In PropertyGuru’s study of about 985 respondents aged from 22 years and above, we discovered that 58% of Singaporeans say they are willing to pay a premium for an environmentally sustainable home.
As part of the government’s pledge to increase an estimated green cover of 45-60% across new housing developments to aid with carbon emission management and the development of even more community gardens island-wide, the move towards integrating eco-conscious living inside the home is also becoming increasingly encouraged. This article will break down some of the key sustainable related insights and practices Singaporeans expressed positive sentiments towards adopting.
Sustainability is worth it
The findings also showed that solar panels (73%), smart cooling features (68%) and water recycling system (36%) were the top 3 sustainability features that Singaporeans want to have. Diving deeper into the findings however, showed a bigger contrast; less-affluent households were more willing to pay for pollution-absorbing interior (41%) and rooftop organic farming (24%). These are all features which facilitate the saving of money that would otherwise go towards water, anti-pollution cleaning, and produce.
Meanwhile, mid-income (32%) and high-income (37%) Singaporeans were more interested in rainwater harvesting.
The willingness to pay more for environmentally sustainable homes shows that Singaporeans are open towards the adoption of sustainable features and eco-friendly home practices into the urban city life.
Sharing is caring?
While co-living (a concept of shared housing where residents share the communal areas and facilities) has taken most parts of the world by storm, it seems that most Singaporeans are not ready to embrace it, though, there’s a bit more interest among younger Singaporeans.
In the study results, only 1 in 6 of the respondents expressed an interest in co-living, with the biggest interest shown about Singaporeans between the ages of 22-39 years old. Naturally, singles (25%) and separated/widowed (33%) were among the most open towards the idea of co-living spaces.
A key environmental benefit of co-living is its low energy output due to shared use of energy sources (heating/cooling, water, electricity) and reducing energy consumption, alongside the circular economy of resource borrowing and food sharing that comes with the communal living system, reducing the amount of overall waste that would otherwise go into landfills.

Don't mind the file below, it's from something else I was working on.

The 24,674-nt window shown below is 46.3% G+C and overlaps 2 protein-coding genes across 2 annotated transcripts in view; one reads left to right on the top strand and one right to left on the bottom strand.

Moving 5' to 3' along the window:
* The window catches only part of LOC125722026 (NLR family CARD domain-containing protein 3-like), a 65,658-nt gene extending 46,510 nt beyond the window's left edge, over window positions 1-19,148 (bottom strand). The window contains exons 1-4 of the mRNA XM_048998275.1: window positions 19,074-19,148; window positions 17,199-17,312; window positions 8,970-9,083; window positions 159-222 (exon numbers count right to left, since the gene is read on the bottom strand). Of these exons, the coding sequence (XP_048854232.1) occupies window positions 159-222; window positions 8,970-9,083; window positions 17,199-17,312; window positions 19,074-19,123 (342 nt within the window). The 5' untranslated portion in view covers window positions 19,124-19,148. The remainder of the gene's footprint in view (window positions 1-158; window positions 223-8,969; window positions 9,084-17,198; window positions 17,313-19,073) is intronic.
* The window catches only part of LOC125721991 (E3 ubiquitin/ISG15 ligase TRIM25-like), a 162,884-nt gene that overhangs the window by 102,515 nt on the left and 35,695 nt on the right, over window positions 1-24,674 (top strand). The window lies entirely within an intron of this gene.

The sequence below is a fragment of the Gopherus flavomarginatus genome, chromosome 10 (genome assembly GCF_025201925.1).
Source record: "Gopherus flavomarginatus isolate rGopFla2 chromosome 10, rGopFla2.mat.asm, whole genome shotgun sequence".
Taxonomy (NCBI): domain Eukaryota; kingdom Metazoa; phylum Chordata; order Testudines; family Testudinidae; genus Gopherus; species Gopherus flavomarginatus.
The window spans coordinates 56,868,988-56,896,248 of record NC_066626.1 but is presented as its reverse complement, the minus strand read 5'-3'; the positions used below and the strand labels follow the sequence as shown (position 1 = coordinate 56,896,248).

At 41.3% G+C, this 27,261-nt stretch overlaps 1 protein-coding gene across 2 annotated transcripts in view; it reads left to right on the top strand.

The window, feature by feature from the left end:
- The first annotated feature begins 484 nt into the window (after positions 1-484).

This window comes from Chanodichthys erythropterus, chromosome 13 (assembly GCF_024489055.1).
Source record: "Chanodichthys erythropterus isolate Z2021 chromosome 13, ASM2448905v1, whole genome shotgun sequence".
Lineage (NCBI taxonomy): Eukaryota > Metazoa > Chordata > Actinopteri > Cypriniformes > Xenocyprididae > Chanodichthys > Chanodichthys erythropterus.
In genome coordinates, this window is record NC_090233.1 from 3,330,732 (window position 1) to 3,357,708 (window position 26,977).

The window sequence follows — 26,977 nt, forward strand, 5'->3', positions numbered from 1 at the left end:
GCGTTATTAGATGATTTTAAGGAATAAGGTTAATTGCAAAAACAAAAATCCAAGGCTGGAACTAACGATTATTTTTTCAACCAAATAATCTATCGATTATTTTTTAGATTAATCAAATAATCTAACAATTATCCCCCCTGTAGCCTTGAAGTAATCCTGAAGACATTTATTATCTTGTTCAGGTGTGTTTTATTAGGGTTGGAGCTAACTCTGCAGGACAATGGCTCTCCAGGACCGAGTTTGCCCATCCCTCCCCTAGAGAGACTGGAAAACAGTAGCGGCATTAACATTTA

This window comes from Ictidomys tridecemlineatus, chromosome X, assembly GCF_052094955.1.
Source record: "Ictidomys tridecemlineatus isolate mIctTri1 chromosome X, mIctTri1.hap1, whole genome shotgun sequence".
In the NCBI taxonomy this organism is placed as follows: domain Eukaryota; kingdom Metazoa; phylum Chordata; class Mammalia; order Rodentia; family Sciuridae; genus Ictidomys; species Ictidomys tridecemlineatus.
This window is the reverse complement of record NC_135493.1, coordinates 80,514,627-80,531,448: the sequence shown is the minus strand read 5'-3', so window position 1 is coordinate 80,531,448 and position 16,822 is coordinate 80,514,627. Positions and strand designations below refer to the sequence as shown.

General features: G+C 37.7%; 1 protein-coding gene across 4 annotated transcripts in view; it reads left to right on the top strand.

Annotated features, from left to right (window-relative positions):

Paint the town green
The trend of rooftop gardening is on the rise internationally, greening up the urban landscape and bringing communities together through the shared ownership and responsibility involved in this practice.
In Singapore, the push for rooftop gardening and indoor farming is particularly high among those that were 60-years-old and above who are likely to benefit from the social and communal aspects, who also have more time on their hands.
As mentioned, respondents ranked rainwater harvesting in their top 3 sustainable feature preferences, which could contribute towards the maintenance of a rooftop garden and will allow residential and/or commercial buildings to be self-sustainable.
Pioneering the local grow-your-food movement, Edible Garden City has opened a rooftop garden on the 7th storey of Funan Centre. Open to the public with the intention of reconnecting us to nature, the garden has more than 50 types of fruits, vegetables, and herbs.
One man’s trash
Did you know that 809,800 tonnes of food waste alone were sent to landfills by Singaporeans in 2017? In a culture where the over-ordering of food is embraced, the best way to combat food waste is through preventative measures to change consumption habits then instil appropriate disposal methods in the form of composting.
We found that younger Singaporeans between the ages of 22 and 29 were the most supportive of composting at home or the collection of food waste, which has increased since last year’s survey. Interestingly, the interest in food waste composting was higher among our female respondents.
Converting household food waste into compost will further our nation’s self-sustainable and environmentally friendly agenda, bringing valuable nutrients back into our soil to keep our city green and our rooftop gardens thriving!
Eugenia Rosaline Shlaen at PropertyGuru wrote this story. To contact her about this or other stories, email firstname.lastname@example.org